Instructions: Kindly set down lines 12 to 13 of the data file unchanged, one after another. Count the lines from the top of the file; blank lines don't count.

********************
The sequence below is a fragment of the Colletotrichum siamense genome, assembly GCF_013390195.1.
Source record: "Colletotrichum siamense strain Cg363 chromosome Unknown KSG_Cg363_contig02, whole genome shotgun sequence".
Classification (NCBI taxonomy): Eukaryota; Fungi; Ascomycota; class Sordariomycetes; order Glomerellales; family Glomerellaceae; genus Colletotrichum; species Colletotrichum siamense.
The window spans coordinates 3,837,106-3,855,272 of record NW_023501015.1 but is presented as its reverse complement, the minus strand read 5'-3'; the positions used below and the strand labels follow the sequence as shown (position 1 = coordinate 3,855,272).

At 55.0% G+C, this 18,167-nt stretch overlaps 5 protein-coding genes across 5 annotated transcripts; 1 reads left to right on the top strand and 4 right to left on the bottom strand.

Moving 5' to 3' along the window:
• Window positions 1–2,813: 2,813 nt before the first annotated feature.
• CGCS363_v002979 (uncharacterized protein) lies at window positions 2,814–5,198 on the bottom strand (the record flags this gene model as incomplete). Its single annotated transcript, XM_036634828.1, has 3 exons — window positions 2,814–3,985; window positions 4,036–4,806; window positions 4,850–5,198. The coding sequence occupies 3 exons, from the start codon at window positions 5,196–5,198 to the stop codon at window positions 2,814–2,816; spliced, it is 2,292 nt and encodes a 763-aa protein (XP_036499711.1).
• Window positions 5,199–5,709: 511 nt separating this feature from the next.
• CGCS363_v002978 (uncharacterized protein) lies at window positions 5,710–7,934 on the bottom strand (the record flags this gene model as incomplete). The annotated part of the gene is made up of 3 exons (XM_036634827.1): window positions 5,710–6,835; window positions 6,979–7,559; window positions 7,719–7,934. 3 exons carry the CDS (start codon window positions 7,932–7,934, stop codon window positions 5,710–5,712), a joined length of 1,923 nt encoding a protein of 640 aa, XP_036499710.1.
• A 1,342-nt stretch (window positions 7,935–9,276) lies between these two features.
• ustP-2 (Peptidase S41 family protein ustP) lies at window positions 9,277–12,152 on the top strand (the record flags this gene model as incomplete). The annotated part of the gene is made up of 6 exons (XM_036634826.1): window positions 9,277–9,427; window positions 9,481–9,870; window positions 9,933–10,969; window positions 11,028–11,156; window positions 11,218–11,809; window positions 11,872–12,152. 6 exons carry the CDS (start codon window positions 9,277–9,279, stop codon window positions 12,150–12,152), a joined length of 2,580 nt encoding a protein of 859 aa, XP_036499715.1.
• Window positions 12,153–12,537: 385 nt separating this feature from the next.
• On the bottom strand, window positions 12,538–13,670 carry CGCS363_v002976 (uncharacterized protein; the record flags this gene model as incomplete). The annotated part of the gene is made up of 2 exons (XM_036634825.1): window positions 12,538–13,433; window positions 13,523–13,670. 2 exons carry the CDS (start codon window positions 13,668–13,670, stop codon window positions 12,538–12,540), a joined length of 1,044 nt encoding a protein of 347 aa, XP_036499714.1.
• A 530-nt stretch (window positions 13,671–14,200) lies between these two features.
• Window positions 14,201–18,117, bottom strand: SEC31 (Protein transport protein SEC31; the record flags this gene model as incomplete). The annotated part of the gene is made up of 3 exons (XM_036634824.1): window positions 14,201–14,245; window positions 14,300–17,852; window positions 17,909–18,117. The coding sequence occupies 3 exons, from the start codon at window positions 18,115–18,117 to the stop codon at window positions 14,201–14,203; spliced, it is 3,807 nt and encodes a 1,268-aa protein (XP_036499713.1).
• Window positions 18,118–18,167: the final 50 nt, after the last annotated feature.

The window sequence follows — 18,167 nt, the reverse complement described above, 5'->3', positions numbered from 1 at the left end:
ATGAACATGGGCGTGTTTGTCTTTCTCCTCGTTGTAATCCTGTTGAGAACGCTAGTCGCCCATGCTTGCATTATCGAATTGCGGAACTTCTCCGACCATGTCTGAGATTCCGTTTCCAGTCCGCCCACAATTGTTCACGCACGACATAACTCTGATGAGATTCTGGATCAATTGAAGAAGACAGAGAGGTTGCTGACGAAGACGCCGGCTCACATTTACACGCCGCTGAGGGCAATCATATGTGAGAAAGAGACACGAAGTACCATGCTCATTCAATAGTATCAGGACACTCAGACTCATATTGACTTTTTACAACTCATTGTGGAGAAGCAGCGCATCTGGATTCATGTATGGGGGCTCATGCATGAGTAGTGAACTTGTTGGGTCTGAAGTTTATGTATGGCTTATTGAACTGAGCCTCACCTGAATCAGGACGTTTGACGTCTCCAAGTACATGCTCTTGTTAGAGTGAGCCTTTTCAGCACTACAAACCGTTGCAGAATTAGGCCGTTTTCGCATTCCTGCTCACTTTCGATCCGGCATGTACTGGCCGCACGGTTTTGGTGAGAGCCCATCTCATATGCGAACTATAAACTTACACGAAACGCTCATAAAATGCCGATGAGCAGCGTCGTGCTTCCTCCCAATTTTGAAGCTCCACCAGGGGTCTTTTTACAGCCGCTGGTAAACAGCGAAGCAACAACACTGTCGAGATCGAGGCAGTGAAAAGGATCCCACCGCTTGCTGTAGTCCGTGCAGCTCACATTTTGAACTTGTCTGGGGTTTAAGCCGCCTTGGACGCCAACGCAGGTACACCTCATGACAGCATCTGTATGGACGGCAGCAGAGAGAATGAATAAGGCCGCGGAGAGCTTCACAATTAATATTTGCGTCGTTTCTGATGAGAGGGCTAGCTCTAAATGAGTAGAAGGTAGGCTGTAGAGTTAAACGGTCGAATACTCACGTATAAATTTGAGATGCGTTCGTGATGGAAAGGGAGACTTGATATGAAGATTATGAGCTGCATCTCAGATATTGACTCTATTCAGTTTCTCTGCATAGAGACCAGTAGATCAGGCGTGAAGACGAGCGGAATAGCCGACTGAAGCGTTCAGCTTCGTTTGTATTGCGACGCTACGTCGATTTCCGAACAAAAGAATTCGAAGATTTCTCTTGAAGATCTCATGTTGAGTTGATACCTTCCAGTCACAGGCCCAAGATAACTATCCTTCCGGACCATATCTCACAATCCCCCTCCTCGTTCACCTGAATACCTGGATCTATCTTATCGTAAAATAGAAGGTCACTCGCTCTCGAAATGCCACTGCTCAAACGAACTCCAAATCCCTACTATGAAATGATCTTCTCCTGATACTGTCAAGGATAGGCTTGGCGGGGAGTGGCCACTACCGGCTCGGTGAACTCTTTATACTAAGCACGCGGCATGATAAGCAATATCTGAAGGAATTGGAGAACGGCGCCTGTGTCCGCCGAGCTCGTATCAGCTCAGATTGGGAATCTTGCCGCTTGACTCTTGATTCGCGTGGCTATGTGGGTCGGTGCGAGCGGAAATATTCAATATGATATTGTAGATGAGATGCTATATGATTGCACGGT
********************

• ustP-2 (Peptidase S41 family protein ustP) lies at window positions 9,277–12,152 on the top strand (the record flags this gene model as incomplete). The annotated part of the gene is made up of 6 exons (XM_036634826.1): window positions 9,277–9,427; window positions 9,481–9,870; window positions 9,933–10,969; window positions 11,028–11,156; window positions 11,218–11,809; window positions 11,872–12,152. 6 exons carry the CDS (start codon window positions 9,277–9,279, stop codon window positions 12,150–12,152), a joined length of 2,580 nt encoding a protein of 859 aa, XP_036499715.1.
• Window positions 12,153–12,537: 385 nt separating this feature from the next.